Exploring the Adelaide Entrepreneurial Ecosystem: A stakeholder perspective

Date of Award


Degree Type


Degree Name

Master of Strategic Management


School of Business and Law

First Advisor

Professor Pi-Shen Seet

Second Advisor

Dr Marian Whittaker

Field of Research Code



This research is concerned with the role of Stakeholder Theory within Entrepreneurial Ecosystem Theory. The research reveals a key role for Stakeholder Theory in the ongoing development of Entrepreneurial Ecosystem Theory as Stakeholder Theory provides a mechanism to discover, and map, the roles and relationships within the Entrepreneurial Ecosystem. The research examines a nascent Entrepreneurial Ecosystem. This is the Adelaide Entrepreneurial Ecosystem and this "ecosystem" reveals (via a series of "Stakeholder Maps") a set of archetypal Entrepreneurial ecosystem stakeholders and their links within this ecosystem.

A chronological series of 19 iterations of these “Stakeholder Maps” over a fouryear period provides insight into the nature, and conceptualisation, of the Adelaide Entrepreneurial Ecosystem. In depth interviews of 31 participants in the Adelaide Entrepreneurial Ecosystem provide evidence of the centrality of the stakeholder in the Adelaide Entrepreneurial Ecosystem. This research contributes to theory via the reinstatement of Stakeholder Theory, within the diverse, fragmented Entrepreneurial Ecosystem Theory using a two part "organisation" of Entrepreneurial Ecosystem Theory. The first is a division distinguishes the epistemological, academic and "popular" writers from one another. This facilitates a clarification of the literature and highlights an ongoing dilemma in combining the theory of the role of the "environment" with the "entrepreneur" in the creation of an Entrepreneurial Ecosystem.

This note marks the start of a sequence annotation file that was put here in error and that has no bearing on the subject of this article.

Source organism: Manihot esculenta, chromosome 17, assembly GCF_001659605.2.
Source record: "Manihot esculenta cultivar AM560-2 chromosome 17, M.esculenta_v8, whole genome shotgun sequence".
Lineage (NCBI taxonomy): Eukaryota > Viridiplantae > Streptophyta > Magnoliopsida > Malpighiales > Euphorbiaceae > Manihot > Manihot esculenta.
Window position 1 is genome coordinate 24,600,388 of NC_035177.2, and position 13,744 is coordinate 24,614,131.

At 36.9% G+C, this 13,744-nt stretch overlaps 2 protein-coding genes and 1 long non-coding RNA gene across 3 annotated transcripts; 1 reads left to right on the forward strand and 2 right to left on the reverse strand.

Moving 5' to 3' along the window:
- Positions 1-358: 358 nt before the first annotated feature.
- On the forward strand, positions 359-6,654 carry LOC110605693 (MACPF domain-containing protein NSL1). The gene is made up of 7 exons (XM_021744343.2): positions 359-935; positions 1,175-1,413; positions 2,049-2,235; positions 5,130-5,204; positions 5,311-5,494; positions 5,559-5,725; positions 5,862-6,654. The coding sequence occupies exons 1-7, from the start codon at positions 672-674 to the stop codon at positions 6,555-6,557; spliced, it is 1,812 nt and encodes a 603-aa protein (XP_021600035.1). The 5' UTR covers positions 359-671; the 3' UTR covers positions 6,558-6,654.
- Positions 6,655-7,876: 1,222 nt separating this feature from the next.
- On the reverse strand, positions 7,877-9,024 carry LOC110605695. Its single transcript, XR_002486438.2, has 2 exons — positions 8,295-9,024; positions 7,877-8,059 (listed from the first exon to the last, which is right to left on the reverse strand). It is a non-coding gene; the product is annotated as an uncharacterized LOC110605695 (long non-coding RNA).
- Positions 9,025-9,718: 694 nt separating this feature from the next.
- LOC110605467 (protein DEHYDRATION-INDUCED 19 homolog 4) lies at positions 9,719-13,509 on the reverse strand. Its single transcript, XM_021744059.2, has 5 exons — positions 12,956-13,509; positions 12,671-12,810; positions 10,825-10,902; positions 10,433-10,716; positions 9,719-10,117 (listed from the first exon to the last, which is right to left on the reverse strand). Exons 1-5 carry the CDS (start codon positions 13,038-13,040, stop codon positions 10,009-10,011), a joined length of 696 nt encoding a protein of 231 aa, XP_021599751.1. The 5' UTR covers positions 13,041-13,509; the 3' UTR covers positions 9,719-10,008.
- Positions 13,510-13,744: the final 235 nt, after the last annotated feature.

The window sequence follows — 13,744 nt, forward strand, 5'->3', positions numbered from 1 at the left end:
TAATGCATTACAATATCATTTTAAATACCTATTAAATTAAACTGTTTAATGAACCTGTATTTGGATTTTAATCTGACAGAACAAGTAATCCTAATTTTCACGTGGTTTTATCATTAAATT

The second "organisation" of the theory pivots around the impact of Moore's conceptualisation of the Entrepreneurial Ecosystem. This recognises the ongoing development of Entrepreneurial Ecosystem Theory via the application of the ecological model.

The research contributes to practice as it facilitates an examination of Entrepreneurial Ecosystems at a constituent level and offers the possibility of simultaneously theorising the Entrepreneurial Ecosystem from the view of the Stakeholder and from the ecosystem point of view and how they are linked. Further research may bring this possibility into actuality.

Access Note

Access to this thesis is embargoed until April 9, 2024.

At the expiration of the embargo period, access to the thesis will be restricted to the exegesis and to current ECU staff and students. Email request to library@ecu.edu.au

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